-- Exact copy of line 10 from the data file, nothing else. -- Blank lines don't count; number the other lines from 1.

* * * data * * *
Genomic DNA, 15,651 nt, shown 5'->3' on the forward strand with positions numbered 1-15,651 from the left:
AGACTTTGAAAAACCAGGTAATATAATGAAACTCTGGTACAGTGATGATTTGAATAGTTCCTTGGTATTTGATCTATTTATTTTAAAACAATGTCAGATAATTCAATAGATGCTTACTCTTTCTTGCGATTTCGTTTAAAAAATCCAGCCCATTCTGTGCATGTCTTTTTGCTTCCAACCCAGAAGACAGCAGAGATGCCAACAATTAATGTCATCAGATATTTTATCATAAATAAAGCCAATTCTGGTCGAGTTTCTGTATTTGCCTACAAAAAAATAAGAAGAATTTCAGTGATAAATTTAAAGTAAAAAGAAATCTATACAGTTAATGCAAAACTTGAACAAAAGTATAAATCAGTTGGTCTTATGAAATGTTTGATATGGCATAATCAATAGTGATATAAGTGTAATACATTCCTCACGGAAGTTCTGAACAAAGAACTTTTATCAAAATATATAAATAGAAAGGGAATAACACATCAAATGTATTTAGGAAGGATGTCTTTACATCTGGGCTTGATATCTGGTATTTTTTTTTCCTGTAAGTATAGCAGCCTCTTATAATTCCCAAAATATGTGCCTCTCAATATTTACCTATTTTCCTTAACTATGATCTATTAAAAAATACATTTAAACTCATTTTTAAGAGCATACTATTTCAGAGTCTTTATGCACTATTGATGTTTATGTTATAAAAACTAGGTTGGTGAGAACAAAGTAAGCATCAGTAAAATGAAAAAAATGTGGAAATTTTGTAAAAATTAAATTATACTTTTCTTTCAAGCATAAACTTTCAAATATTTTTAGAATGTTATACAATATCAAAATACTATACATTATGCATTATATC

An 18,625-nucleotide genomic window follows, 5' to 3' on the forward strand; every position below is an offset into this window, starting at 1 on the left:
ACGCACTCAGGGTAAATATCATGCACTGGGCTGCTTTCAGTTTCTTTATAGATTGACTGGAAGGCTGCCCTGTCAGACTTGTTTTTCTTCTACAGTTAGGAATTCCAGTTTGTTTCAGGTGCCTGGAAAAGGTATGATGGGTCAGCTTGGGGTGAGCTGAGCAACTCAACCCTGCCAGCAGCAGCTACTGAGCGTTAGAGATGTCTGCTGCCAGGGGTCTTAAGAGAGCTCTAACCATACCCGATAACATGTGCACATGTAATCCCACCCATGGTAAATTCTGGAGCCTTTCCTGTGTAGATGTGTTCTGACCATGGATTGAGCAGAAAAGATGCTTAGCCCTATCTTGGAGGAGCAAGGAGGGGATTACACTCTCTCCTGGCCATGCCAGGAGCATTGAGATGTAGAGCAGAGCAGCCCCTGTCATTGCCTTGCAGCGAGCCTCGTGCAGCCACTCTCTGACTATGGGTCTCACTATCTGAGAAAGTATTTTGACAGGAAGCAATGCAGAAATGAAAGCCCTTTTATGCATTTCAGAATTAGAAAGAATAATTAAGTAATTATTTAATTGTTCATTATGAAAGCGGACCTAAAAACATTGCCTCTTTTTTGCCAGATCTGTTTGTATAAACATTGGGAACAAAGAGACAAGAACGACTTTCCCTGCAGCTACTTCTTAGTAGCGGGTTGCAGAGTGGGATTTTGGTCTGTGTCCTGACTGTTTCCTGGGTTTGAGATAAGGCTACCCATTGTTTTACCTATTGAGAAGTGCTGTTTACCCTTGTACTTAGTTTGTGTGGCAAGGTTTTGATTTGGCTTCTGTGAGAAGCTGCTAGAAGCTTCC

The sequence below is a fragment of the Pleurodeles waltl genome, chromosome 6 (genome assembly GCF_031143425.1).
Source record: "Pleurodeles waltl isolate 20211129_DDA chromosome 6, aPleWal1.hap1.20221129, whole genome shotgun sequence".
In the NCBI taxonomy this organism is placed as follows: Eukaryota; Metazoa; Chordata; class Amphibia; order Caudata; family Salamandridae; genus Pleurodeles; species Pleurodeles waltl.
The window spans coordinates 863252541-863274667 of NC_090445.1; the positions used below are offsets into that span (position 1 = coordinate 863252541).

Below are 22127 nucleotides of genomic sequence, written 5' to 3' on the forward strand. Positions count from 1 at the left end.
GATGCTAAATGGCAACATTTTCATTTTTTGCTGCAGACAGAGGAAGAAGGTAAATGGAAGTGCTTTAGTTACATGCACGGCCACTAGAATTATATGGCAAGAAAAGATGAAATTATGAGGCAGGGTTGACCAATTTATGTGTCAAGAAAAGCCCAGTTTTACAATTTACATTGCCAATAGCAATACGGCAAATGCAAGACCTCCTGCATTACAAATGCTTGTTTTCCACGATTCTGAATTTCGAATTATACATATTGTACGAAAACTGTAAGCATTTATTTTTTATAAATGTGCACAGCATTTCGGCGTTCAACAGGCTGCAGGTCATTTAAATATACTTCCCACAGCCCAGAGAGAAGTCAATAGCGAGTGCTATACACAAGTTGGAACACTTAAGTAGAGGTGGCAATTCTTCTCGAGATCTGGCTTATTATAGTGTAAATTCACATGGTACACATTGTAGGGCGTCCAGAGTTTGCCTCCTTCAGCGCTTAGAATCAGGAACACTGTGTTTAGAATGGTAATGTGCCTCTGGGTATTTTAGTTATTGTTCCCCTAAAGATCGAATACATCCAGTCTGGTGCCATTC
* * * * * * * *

GATGCTAAATGGCAACATTTTCATTTTTTGCTGCAGACAGAGGAAGAAGGTAAATGGAAGTGCTTTAGTTACATGCACGGCCACTAGAATTATATGGCAAGAAAAGATGAAATTATGAGGCAGGGTTGACCAATTTATGTGTCAAGAAAAGCCCAGTTTTACAATTTACATTGCCAATAGCAATACGGCAAATGCAAGACCTCCTGCATTACAAATGCTTGTTTTCCACGATTCTGAATTTCGAATTATACATATTGTACGAAAACTGTAAGCATTTATTTTTTATAAATGTGCACAGCATTTCGGCGTTCAACAGGCTGCAGGTCATTTAAATATACTTCCCACAGCCCAGAGAGAAGTCAATAGCGAGTGCTATACACAAGTTGGAACACTTAAGTAGAGGTGGCAATTCTTCTCGAGATCTGGCTTATTATAGTGTAAATTCACATGGTACACATTGTAGGGCGTCCAGAGTTTGCCTCCTTCAGCGCTTAGAATCAGGAACACTGTGTTTAGAATGGTAATGTGCCTCTGGGTATTTTAGTTATTGTTCCCCTAAAGATCGAATACATCCAGTCTGGTGCCATTC